unsubscribe
19th October 2011
 
Poster and speaker abstracts now available
on TREAT-NMD conference website

With less than three weeks before the conference begins, final preparations for the TREAT-NMD conference are now almost complete. We have been delighted with the quality of the poster abstracts that we have received and all abstracts are now available to view on the conference website.

The final programme is now also complemented by a complete list of speaker abstracts that demonstrate not only the strength of the programme but the high calibre of speakers at the conference. Click each speaker's name to view the abstract of their talk.

Final places are still available for those wishing to attend, and we would recommend interested parties to visit the registration section.

 
 
 
The challenges of systemic delivery of AAV for neuromuscular
gene therapy: workshop report
back to top    

Meeting report

As part of their preclinical work within TREAT-NMD, TREAT-NMD partner Généthon arranged a one-day meeting of experts to discuss issues surrounding the preclinical evaluation of adeno-associated virus (AAV) vectors as a mechanism for systemic delivery of neuromuscular disease therapies. This is a critical step when moving from the research and development phase towards clinical studies. The many challenging questions surrounding mode of administration, animal models, biosafety issues and immune responses have meant there is still a lack of consensus between experts, and the primary goal of the meeting was an attempt to establish common ground. The meeting was split into four round-table sessions:

  • Round-table 1: Non-regulatory preclinical studies: route and dose rationales, safety pharmacology studies. What should be covered before toxicology studies? Moderator: Yves Fromes (Généthon, F). Panel: Jerry Mendell (Ohio State Univ., USA), George DICKSON (Royal Holloway – Univ. London UK), Patrick AUBOURG (Inserm, F), Amit Nathwani (UCL Cancer Institute, UK), Sophie LUCAS (Afssaps, F)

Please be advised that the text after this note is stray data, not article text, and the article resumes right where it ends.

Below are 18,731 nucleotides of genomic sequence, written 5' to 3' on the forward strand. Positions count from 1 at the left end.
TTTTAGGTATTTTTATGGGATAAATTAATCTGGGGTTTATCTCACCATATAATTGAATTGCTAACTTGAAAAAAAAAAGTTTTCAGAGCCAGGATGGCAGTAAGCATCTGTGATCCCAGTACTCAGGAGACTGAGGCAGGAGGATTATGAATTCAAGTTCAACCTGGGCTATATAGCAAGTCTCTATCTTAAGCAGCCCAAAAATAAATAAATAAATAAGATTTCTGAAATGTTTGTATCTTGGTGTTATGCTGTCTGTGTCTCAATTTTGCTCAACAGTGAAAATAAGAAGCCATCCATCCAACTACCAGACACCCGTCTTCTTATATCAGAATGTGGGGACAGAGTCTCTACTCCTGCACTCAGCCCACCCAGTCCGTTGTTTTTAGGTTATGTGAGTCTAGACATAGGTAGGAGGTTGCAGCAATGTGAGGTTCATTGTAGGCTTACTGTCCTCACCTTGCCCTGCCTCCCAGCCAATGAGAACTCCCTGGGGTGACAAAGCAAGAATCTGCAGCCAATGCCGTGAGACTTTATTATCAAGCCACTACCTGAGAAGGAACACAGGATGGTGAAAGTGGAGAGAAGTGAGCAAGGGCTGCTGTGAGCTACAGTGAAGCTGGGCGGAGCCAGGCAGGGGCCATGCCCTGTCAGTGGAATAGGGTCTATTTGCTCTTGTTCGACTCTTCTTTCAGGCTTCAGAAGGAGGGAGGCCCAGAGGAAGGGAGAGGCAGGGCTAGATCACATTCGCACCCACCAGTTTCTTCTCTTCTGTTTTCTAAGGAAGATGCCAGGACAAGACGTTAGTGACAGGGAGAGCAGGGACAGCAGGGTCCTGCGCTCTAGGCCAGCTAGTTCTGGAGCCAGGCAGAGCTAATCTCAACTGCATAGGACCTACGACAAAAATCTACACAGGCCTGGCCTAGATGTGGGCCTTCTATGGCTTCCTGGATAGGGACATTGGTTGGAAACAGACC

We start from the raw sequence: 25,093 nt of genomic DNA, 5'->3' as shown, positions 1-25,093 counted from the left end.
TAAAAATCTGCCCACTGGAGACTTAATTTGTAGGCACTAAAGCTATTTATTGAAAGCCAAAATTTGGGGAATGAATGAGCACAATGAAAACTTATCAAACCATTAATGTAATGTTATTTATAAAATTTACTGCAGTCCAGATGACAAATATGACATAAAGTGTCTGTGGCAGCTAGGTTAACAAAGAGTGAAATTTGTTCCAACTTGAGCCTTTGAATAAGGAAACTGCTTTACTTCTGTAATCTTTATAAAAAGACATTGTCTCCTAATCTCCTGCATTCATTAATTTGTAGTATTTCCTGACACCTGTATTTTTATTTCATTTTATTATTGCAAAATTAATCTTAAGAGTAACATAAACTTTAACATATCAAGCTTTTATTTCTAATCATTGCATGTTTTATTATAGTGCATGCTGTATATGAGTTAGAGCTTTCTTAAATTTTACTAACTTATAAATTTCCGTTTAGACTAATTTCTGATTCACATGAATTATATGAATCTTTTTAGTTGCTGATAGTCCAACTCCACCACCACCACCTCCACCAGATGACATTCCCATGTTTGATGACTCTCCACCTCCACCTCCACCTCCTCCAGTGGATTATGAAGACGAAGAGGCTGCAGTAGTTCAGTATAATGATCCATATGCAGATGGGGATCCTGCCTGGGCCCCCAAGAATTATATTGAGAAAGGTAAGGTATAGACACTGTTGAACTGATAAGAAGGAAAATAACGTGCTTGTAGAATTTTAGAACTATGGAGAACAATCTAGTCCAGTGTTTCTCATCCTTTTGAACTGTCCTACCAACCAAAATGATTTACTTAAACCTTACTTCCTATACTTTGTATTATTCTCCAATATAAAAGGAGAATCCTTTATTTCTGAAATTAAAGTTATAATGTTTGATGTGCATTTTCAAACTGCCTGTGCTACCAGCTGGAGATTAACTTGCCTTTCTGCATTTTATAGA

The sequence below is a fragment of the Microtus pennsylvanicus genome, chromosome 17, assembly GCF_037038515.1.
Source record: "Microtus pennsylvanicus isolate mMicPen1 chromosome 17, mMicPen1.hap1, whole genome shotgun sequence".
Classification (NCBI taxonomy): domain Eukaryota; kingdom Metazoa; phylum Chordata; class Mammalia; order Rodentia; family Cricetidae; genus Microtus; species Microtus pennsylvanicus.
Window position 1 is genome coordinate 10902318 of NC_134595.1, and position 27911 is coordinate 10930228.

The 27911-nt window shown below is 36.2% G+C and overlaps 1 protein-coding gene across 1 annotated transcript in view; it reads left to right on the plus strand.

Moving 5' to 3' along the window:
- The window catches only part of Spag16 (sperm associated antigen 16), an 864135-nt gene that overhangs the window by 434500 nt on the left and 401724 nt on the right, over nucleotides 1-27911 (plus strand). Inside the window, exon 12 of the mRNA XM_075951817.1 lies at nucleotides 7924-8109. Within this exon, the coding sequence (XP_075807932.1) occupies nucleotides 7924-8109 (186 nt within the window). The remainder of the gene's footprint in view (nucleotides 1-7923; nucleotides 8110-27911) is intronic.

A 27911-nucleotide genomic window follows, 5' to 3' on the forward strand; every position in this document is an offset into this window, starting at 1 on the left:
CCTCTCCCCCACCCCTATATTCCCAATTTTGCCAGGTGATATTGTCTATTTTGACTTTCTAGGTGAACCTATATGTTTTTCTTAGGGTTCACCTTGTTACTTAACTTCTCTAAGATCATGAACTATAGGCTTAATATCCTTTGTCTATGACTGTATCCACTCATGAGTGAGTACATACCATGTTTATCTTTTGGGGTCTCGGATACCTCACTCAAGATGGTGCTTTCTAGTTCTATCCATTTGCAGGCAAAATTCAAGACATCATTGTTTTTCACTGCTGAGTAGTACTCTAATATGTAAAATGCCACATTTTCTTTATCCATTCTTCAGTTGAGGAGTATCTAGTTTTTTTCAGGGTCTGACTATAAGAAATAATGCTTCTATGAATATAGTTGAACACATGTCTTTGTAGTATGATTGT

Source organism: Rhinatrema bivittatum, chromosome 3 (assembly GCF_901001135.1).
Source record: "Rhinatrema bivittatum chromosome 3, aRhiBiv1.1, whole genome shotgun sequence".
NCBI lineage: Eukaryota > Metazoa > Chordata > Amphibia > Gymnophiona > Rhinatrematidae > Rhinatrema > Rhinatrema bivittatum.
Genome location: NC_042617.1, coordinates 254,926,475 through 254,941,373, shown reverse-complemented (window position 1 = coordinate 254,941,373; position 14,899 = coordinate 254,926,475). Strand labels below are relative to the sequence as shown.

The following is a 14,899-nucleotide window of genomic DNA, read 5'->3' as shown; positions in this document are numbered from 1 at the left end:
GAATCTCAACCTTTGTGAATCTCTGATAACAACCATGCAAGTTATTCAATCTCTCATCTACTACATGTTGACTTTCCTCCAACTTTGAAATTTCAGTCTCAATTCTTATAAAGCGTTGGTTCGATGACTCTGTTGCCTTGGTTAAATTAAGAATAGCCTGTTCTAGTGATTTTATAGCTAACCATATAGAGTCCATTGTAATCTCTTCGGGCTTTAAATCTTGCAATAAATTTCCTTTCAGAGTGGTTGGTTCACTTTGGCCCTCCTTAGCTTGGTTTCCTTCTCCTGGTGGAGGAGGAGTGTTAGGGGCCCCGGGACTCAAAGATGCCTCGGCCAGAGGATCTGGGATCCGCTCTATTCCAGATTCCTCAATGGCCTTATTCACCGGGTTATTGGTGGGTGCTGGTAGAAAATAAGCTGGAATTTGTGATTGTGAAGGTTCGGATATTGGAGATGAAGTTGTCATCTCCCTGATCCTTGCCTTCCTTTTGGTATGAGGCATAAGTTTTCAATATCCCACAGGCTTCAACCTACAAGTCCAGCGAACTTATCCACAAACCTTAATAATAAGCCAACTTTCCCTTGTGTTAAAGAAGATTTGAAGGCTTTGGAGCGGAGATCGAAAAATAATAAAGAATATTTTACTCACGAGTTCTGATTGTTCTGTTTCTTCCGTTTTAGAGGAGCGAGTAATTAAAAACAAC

• Round-table 2: Regulatory toxicology and biodistribution of the product: How to choose the best model(s) and protocol(s) in animals to forecast worst-case tox effects? (in the frame of the guidelines). This may include the AAV serotype issue (species tropism per serotype) Moderator: Valder Arruda (UPenn, USA). Panel: Patrick Gonin (IGR, F), Serge RICHARD (CERB, F), Didier CAIZERGUES (Généthon, F), Sophie LUCAS (Afssaps, F), Marc SONNEMANS (AMT, NL)
  • Round-table 3: Surgical (isolated limb local perfusion) potential side-effects and local toxicity: What is the best animal setting for a pertinent surgical model? Moderator: Jerry Mendell (Ohio State Univ., USA). Panel: Thomas Voit (Inst. de Myologie, F), Yves Fromes (Généthon, F), Jude SAMULSKI (UNC, USA), Louis CHICOINE (Ohio State Univ., USA), Kevin FLANIGAN (Ohio State Univ., F), Sumio Fukui (Paris, F)
  • Round-table 4: Immune response / immunotoxicology. What do we know about the potential immune-related side effects on efficacy and safety? Immune suppression? Moderator: Maria Cristina Galli (Inst. Sup. di Sanita, EMA). Panel: Jean DAVOUST (INSERM, F), Anne GALY (Généthon, F), Olivier Boyer (CHU, Rouen/F), Florence salmon (AMT, NL), Luk Vandenberghe (UPenn, USA)

Conclusions from the meeting

Animal models: The consensus is that regulatory toxicology studies should be performed in rodents, whereas other preclinical animal studies may be performed in other animal models. A summary of the relevance of different models (mdx mouse, grmd dog, non-human primate and pig) was provided.

Proof of concept/functionality data/evaluation of oncogenicity: Although proof of concept has to be based on the detection of a functional improvement in the animal model, this needs to be evaluated in the context of the drug in question. In some cases gene expression may be adequate for proof of concept, but functional improvement will have to be seen in a subsequent step. Questions over the percentage of dystrophin expression required, the lack of criteria for the evaluation of efficacy, and how to define the length of follow-up required to prove absence of oncogenicity were also discussed.